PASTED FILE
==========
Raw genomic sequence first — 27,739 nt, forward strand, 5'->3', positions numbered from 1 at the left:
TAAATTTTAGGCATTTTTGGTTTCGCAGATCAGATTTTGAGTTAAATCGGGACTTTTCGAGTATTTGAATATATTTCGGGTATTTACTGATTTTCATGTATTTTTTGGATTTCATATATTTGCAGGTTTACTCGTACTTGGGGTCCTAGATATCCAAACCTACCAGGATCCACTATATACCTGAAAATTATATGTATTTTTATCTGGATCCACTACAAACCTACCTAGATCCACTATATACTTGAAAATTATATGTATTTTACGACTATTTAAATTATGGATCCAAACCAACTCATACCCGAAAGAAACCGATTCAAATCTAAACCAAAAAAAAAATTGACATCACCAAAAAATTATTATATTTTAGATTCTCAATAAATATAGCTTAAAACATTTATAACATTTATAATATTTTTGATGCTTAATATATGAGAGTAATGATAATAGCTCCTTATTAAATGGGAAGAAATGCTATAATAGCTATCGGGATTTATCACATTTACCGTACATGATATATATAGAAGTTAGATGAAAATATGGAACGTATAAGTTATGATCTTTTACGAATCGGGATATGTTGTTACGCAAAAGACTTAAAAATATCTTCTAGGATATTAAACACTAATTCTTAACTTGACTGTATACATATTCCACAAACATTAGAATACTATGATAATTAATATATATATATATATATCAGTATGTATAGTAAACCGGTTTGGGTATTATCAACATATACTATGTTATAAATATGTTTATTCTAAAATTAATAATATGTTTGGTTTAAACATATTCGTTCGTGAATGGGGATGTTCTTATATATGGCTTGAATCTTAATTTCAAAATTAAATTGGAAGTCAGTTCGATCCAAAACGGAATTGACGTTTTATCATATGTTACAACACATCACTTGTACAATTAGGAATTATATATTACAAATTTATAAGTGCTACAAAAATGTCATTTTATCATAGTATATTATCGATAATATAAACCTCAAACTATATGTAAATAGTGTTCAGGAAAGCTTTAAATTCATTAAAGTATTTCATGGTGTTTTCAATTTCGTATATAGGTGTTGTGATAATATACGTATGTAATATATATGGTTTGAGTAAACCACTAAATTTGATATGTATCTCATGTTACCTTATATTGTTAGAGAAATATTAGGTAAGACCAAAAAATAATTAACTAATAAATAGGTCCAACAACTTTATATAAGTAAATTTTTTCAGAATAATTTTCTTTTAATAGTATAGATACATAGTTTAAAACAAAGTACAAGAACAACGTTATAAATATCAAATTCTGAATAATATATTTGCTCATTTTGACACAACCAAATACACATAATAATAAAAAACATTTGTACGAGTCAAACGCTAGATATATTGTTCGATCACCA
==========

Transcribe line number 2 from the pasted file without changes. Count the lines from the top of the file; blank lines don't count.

TAAATTTTAGGCATTTTTGGTTTCGCAGATCAGATTTTGAGTTAAATCGGGACTTTTCGAGTATTTGAATATATTTCGGGTATTTACTGATTTTCATGTATTTTTTGGATTTCATATATTTGCAGGTTTACTCGTACTTGGGGTCCTAGATATCCAAACCTACCAGGATCCACTATATACCTGAAAATTATATGTATTTTTATCTGGATCCACTACAAACCTACCTAGATCCACTATATACTTGAAAATTATATGTATTTTACGACTATTTAAATTATGGATCCAAACCAACTCATACCCGAAAGAAACCGATTCAAATCTAAACCAAAAAAAAAATTGACATCACCAAAAAATTATTATATTTTAGATTCTCAATAAATATAGCTTAAAACATTTATAACATTTATAATATTTTTGATGCTTAATATATGAGAGTAATGATAATAGCTCCTTATTAAATGGGAAGAAATGCTATAATAGCTATCGGGATTTATCACATTTACCGTACATGATATATATAGAAGTTAGATGAAAATATGGAACGTATAAGTTATGATCTTTTACGAATCGGGATATGTTGTTACGCAAAAGACTTAAAAATATCTTCTAGGATATTAAACACTAATTCTTAACTTGACTGTATACATATTCCACAAACATTAGAATACTATGATAATTAATATATATATATATATATCAGTATGTATAGTAAACCGGTTTGGGTATTATCAACATATACTATGTTATAAATATGTTTATTCTAAAATTAATAATATGTTTGGTTTAAACATATTCGTTCGTGAATGGGGATGTTCTTATATATGGCTTGAATCTTAATTTCAAAATTAAATTGGAAGTCAGTTCGATCCAAAACGGAATTGACGTTTTATCATATGTTACAACACATCACTTGTACAATTAGGAATTATATATTACAAATTTATAAGTGCTACAAAAATGTCATTTTATCATAGTATATTATCGATAATATAAACCTCAAACTATATGTAAATAGTGTTCAGGAAAGCTTTAAATTCATTAAAGTATTTCATGGTGTTTTCAATTTCGTATATAGGTGTTGTGATAATATACGTATGTAATATATATGGTTTGAGTAAACCACTAAATTTGATATGTATCTCATGTTACCTTATATTGTTAGAGAAATATTAGGTAAGACCAAAAAATAATTAACTAATAAATAGGTCCAACAACTTTATATAAGTAAATTTTTTCAGAATAATTTTCTTTTAATAGTATAGATACATAGTTTAAAACAAAGTACAAGAACAACGTTATAAATATCAAATTCTGAATAATATATTTGCTCATTTTGACACAACCAAATACACATAATAATAAAAAACATTTGTACGAGTCAAACGCTAGATATATTGTTCGATCACCA